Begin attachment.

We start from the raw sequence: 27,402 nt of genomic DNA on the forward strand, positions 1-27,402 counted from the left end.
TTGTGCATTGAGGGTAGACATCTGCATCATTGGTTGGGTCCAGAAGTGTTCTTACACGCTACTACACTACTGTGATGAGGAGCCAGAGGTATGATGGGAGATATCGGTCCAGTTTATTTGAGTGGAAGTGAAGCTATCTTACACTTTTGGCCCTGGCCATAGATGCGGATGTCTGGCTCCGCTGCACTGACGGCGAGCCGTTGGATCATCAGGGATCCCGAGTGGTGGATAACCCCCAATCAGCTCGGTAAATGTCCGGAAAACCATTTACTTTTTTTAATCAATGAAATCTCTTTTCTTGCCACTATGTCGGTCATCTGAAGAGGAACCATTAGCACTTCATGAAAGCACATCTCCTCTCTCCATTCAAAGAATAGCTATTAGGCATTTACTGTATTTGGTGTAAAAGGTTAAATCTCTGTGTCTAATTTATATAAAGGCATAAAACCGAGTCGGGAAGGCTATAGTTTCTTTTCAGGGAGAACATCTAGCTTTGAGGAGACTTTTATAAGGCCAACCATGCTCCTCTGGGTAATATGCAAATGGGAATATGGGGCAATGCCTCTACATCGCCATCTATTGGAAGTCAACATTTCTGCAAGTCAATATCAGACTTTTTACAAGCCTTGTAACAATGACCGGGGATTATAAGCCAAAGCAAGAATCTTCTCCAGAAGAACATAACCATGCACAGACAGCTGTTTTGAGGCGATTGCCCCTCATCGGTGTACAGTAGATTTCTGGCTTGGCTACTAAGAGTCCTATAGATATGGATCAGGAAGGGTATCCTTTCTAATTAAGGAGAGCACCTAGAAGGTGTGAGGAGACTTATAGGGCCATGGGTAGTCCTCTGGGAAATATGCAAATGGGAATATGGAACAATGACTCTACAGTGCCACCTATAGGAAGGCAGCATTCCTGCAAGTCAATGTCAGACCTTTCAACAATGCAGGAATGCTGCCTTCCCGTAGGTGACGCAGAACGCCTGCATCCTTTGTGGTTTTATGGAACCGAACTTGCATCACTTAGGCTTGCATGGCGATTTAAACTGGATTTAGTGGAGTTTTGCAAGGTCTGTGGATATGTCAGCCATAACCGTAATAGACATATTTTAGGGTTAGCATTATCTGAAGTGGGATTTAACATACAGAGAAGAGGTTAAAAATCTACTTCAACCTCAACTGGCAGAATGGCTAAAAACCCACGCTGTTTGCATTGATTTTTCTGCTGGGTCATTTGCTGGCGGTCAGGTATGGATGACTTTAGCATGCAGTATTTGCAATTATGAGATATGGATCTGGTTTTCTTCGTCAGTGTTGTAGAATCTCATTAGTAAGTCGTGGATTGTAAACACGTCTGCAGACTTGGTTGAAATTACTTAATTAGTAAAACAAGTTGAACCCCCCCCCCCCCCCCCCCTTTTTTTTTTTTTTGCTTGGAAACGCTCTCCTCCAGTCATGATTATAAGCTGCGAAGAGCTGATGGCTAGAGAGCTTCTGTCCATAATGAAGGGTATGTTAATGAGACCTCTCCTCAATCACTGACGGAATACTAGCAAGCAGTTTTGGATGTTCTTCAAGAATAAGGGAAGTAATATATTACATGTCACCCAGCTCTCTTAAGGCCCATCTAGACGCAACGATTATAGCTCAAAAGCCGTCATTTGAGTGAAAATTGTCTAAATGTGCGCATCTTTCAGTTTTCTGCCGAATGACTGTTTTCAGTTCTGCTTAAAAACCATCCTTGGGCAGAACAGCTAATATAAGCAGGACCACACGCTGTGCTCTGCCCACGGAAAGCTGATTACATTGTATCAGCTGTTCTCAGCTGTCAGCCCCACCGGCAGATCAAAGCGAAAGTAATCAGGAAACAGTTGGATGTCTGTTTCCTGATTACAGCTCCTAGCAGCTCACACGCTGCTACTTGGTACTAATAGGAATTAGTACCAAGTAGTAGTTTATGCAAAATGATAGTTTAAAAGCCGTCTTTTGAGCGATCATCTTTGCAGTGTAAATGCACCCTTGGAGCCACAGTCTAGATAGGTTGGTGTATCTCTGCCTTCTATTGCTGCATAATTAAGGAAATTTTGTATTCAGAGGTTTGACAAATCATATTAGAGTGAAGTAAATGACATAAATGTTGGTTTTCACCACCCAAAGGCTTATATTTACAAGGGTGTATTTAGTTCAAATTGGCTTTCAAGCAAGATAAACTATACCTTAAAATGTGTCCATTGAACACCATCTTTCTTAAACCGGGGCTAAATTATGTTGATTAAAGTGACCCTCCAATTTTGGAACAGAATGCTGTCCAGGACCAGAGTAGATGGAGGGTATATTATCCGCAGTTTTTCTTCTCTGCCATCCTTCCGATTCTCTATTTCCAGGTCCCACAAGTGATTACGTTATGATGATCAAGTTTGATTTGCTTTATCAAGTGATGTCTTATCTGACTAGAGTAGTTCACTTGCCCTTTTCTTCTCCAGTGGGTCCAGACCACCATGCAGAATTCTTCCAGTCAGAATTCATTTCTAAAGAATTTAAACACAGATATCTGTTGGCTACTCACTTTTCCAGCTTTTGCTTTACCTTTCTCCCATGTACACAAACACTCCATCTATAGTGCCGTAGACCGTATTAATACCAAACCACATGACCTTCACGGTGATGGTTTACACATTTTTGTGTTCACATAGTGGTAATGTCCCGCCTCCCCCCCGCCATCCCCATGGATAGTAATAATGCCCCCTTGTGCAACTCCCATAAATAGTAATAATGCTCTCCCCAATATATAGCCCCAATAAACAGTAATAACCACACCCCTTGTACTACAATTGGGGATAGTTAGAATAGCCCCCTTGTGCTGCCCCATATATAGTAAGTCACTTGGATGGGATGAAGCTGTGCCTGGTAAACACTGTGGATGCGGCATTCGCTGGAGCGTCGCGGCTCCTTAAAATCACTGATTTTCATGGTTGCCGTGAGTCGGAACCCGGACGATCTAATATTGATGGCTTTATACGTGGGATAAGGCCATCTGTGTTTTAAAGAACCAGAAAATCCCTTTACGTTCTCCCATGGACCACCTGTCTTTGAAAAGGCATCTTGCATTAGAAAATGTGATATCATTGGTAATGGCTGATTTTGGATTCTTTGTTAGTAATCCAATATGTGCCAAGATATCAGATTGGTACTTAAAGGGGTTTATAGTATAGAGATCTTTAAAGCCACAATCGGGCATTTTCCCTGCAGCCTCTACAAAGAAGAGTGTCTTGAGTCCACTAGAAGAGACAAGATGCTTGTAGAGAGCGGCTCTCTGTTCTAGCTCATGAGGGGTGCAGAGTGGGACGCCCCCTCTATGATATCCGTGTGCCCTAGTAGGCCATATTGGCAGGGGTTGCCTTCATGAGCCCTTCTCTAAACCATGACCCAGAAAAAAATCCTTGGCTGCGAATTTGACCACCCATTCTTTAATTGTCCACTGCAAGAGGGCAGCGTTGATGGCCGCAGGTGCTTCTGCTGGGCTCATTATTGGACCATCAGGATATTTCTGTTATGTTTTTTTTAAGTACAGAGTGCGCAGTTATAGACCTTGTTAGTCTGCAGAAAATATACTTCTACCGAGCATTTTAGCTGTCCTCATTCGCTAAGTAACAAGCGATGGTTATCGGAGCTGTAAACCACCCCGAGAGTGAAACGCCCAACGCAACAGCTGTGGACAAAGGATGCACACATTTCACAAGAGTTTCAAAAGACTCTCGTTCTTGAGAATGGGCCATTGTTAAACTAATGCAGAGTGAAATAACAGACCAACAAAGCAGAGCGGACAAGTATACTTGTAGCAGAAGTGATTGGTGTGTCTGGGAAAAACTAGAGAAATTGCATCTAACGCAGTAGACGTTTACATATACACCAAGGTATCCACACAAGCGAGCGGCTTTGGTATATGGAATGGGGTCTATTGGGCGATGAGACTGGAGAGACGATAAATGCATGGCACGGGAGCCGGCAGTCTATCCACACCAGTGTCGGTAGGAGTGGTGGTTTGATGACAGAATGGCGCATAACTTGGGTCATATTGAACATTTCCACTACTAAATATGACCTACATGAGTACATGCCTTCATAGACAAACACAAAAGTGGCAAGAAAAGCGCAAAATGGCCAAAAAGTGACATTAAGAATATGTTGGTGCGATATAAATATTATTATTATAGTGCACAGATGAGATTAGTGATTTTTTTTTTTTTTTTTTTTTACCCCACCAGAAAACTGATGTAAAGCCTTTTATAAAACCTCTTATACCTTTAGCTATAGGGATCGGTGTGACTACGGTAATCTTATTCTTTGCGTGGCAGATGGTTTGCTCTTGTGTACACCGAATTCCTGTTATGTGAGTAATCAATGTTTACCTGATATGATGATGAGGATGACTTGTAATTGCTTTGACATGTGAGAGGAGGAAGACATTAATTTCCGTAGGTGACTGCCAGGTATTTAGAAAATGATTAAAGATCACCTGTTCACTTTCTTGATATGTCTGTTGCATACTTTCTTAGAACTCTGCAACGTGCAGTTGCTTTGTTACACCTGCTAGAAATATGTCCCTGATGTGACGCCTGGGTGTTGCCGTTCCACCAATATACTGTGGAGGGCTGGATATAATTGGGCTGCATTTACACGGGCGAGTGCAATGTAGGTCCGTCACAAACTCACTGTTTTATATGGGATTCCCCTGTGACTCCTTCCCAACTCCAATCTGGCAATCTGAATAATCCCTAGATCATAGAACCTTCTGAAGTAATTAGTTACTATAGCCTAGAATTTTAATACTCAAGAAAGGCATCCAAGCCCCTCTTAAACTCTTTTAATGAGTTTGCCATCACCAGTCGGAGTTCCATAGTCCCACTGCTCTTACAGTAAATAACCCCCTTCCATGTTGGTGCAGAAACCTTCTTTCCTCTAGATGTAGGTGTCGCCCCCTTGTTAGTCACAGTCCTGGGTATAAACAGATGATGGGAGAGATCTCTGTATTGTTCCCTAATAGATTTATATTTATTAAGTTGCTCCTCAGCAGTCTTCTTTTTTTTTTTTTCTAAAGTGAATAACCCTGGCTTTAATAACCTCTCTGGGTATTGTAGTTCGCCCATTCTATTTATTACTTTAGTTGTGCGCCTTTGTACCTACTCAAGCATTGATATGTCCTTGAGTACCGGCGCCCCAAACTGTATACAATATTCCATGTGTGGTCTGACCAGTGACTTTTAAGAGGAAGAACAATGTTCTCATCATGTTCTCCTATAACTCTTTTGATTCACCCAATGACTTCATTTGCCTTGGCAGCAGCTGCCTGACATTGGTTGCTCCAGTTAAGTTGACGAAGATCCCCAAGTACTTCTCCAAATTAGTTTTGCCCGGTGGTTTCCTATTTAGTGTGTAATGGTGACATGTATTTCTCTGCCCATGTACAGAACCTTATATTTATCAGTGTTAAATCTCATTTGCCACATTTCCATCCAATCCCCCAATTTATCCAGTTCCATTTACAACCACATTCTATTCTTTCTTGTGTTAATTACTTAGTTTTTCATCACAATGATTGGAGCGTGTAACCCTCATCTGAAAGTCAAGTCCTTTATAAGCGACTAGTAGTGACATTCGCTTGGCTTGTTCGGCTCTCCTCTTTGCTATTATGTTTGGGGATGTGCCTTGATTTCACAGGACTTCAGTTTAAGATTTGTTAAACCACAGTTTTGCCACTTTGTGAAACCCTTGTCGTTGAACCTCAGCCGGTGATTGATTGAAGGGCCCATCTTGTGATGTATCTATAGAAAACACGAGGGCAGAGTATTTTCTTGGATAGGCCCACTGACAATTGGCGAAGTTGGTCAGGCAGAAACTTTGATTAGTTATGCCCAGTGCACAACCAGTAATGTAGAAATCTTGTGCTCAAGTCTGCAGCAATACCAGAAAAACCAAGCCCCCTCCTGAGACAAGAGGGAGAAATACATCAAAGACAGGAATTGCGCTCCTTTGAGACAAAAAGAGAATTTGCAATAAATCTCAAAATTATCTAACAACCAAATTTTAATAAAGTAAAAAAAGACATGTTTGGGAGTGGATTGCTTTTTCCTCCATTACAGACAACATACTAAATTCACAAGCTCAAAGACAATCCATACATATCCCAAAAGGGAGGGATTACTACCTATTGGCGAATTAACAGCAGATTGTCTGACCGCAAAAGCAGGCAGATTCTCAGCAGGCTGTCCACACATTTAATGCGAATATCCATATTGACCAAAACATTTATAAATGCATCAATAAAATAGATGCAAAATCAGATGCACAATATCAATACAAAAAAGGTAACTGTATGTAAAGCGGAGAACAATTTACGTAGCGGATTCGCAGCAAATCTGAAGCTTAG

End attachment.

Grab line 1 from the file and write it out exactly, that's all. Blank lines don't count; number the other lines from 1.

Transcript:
We start from the raw sequence: 27,402 nt of genomic DNA on the forward strand, positions 1-27,402 counted from the left end.